Roger Harrabin: “So, the right heat pump will not leave you shivering. Especially, Professor King says, if you top up the warmth in a cold snap with a hydrogen boiler, a hybrid system, but she wants the government will need to offer big incentives.” [9]


Julia King: “The challenge of buildings is a really huge one, because so many of us now in the UK own our homes, you have to persuade us to put up with disruption, when we have, those of us with gas central heating system, a system that provides a level of comfort that we are familiar with. And its not clear from a very personal point of view, what the advantage of this new system is going to be. So people have really got to take on board the decarbonisation message.”


Roger Harrabin: “And after all that there is still the elephant in the room.”


*sound effect – gas boiler*


Roger Harrabin: “The trusty gas boiler can warm even Britain’s draughty homes, but most heat pumps cannot. So Insulation must improve on a massive scale. The climate committee says four billion pounds of government investment is needed year on year. Starting now. But the Chancellor has offered one Billion pounds for next year. The government declined to comment on the scale of investment required.”


[1] Baroness Brown of Cambridge is Professor Dame Julia King DBE, FRS, FREng, a highly respected engineer and academic.


[2] While heat pumps do require homes to be well insulated, hydrogen could simply replace natural gas, without necessarily improving home insulation.


[3] Electric heat pumps are only low carbon, if they run on low carbon electricity. The would not have sufficient renewable electricity before, at the earliest, 2040.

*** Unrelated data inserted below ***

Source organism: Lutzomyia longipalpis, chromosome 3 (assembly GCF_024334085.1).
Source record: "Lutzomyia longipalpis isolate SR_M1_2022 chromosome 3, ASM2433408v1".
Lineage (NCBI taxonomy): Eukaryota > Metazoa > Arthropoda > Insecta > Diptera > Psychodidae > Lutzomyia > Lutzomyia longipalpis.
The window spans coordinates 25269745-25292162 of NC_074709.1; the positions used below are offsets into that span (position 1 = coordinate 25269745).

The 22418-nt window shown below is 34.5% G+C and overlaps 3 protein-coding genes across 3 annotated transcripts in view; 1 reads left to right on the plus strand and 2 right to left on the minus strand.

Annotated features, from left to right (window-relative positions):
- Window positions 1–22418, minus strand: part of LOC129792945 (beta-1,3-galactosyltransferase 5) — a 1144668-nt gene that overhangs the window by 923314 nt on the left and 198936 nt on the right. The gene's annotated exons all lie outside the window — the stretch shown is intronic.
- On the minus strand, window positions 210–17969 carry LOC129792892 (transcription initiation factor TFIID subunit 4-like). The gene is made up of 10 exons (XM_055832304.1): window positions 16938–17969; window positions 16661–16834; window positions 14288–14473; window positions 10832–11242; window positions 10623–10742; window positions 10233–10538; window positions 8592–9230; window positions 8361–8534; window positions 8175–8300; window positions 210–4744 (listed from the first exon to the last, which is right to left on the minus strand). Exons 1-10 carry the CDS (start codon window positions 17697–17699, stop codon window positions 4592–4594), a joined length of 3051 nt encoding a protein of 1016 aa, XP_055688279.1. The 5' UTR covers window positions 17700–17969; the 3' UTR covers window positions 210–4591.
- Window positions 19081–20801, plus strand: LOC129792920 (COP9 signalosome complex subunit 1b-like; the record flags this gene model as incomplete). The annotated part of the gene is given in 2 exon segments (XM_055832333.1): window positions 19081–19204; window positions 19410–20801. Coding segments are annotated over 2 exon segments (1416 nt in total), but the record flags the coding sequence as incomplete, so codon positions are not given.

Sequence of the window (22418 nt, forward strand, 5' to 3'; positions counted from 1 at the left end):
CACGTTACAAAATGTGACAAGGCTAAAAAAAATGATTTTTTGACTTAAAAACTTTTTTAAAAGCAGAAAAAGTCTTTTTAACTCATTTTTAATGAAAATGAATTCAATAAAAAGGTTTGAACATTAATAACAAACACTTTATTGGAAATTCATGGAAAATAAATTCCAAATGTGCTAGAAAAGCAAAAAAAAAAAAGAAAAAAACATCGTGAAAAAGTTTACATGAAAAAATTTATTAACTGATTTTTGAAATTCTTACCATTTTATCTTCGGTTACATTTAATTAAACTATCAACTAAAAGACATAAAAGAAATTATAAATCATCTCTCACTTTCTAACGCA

[4] It is not clear why Roger Harrabin singles out hydrogen as being noisy. For a domestic user, a hydrogen boiler will be functionally identical, and no noisier, than their existing natural gas boiler.


[5] Hydrogen can be produced by electrolysis, but it is not the only method of producing hydrogen at scale.


[6] Professor King is the crossbench peer, Baroness Brown of Cambridge.


[7] Heating our homes by electric powered heat pumps would definitely require a huge increase in electricity supply, and would also face the problem that while gas is easily stored for when it is needed at peak winter demand, electricity is not easily stored,


[8] Many British homes would have an air sourced heat pump. Not a ground source heat pump, and therefore performance may well deteriorate in colder weather.


[9] Hybrid heat pumps would require the existing gas networks to still be maintained, but carrying much lower volumes of gas, this would be much more expensive to operate than the current gas system, and those costs would be passed on to consumers.